“One of the most harrowing family tragedies ever recorded in the Highlands”
Shuna in 1873 was farmed by Archibald Cameron and his wife Margaret. They had 10 children, aged between 3 and 18. They were expecting their 8th early in April. One can imagine that the eldest daughter Margaret, 18 would have assumed many of the household duties, while Alec, 16, would be his father’s right-hand man in rounding up the sheep and gathering the hay. At 13 Catherine would no doubt be a great help in supervising her younger sisters, Sarah 11, Anne 12, Isobel 3, Archie 8, Mary and Archie
All was well, then in the Cameron family in early March of 1873 except that Alec and Anne had rather troublesome sore throats which their parents assumed were passing childish ailments. They would be better when spring burst upon Appin and the raw winds from the snow covered hills of Ardgour were tempered by the coming sunshine. But Alec developed a fever and the doctor was rowed across from Dallens. He could not have been happy with the situation finding as he did that Sarah, as well as Anne, was also going into fever. He diagnosed Diphtheria.
At that time of the year at the end of the dark, damp, highland winter, resistence to disease would be at its lowest and in the limited confines of an isolated island farmhouse their could be few precautions possible against a virulent infectious illness, so that the parents must have known in their hearts that only a miracle could save their family.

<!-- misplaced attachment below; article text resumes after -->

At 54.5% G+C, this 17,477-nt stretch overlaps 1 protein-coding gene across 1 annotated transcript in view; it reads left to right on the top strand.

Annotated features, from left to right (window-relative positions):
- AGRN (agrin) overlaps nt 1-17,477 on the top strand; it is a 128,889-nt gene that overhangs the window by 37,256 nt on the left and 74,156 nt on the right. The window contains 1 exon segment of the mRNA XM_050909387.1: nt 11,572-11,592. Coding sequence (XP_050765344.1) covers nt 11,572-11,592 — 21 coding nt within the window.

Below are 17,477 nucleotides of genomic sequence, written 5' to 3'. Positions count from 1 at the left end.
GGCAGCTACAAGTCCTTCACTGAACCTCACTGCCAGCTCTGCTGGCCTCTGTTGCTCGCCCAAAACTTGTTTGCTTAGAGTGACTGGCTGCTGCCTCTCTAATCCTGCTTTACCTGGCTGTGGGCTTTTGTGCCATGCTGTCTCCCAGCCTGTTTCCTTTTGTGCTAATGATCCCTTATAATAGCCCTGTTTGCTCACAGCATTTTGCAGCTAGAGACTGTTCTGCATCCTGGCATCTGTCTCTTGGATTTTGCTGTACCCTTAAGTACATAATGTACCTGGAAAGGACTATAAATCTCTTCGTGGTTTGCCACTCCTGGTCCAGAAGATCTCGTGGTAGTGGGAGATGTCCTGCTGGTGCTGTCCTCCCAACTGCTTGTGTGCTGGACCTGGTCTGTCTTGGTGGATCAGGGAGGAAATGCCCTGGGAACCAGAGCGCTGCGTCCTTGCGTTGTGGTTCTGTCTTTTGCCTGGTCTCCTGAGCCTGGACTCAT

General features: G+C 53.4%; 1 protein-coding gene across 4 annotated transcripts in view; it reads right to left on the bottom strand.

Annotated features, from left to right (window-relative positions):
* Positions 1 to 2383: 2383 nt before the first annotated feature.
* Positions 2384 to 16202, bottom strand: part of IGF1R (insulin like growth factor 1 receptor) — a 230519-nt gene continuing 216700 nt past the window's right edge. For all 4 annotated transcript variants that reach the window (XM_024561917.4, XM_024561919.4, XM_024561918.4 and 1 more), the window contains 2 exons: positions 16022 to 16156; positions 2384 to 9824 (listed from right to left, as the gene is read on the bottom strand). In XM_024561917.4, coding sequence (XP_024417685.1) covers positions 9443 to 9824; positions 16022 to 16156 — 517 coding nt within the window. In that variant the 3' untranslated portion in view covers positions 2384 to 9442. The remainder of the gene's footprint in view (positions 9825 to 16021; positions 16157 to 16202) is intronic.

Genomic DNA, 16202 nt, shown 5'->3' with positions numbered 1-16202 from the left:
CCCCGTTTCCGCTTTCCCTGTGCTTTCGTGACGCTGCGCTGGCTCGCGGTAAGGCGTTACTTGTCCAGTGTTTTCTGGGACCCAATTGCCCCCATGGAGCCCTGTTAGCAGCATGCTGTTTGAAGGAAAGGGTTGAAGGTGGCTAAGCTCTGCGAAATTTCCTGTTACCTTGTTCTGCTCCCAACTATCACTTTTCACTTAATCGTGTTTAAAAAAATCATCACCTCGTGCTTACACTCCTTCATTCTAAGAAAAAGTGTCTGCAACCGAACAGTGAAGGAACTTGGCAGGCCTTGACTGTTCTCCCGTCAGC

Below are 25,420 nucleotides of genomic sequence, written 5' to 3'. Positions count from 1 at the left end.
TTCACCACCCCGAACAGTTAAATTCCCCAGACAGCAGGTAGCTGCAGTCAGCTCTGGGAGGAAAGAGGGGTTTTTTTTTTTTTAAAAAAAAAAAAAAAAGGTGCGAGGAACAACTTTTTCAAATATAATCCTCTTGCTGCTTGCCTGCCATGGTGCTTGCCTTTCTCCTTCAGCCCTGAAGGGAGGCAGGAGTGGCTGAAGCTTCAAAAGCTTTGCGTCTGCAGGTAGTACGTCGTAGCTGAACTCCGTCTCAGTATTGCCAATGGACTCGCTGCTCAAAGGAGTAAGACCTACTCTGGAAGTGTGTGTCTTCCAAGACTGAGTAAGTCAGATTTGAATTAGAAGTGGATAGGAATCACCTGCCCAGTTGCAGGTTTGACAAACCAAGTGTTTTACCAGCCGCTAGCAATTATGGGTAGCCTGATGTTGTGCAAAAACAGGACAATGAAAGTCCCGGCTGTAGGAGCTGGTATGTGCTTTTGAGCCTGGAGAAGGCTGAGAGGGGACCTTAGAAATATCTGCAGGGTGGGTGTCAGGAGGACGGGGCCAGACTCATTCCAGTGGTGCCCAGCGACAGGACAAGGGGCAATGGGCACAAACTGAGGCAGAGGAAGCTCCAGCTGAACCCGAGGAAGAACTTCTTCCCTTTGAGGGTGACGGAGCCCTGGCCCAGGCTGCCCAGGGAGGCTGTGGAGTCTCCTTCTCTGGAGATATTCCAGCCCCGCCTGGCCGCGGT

The miracle did not come for Alec died on the 15th and within 14 days 5 of the children were dead, Catherine and wee Archie dying on the same day, the 29th. One can imagine the silent numbing horror with which the people of Strath Appin would watch the funeral party taking its repetitious journey to the burial ground; but it is difficult indeed to know the anguish of the parents for whom the events of those weeks must have taken on a nightmare quality.
Remembering that Margaret Cameron was within one month of delivering her 8th child, we can be sure that her eldest daughter, Margaret, bore much of the strain of nursing the stricken family and in doing so she must have drained her stamina completely. She too died on April 11th.
If miracle there was, it must surely have been that baby Isobel aged 3 survived. One can only suspect that she had been sent to live with friends or relatives on the mainland. A miracle, also, that the distraught mother could give birth to her last child, Christine who was born within one week or 2 of the last funeral. The heartbroken Cameron’s left Shuna shortly after the tragedy and with little Isobel and baby Christine, tried to make a new life at Moleich, near Oban. Archibald Cameron died 21 years later at the age of 73, after which his widow moved to Kilmelford. She died at Tullich in 1906 aged 74.
Meanwhile, the two surviving children of this tragic family moved out into the world and lived full and useful lives. Possibly influenced by the events on Shuna, Isobel took up nursing and became a sister at Edinburgh Royal Infirmary. She married John Burton from Kintail and died 1921 in Auchtertyre, Strathfillan, Perth. Her descendants survive today. Her sister, Christine emigrated to Australia and died at Inverell, New South Wales in 1943 at the age of 70.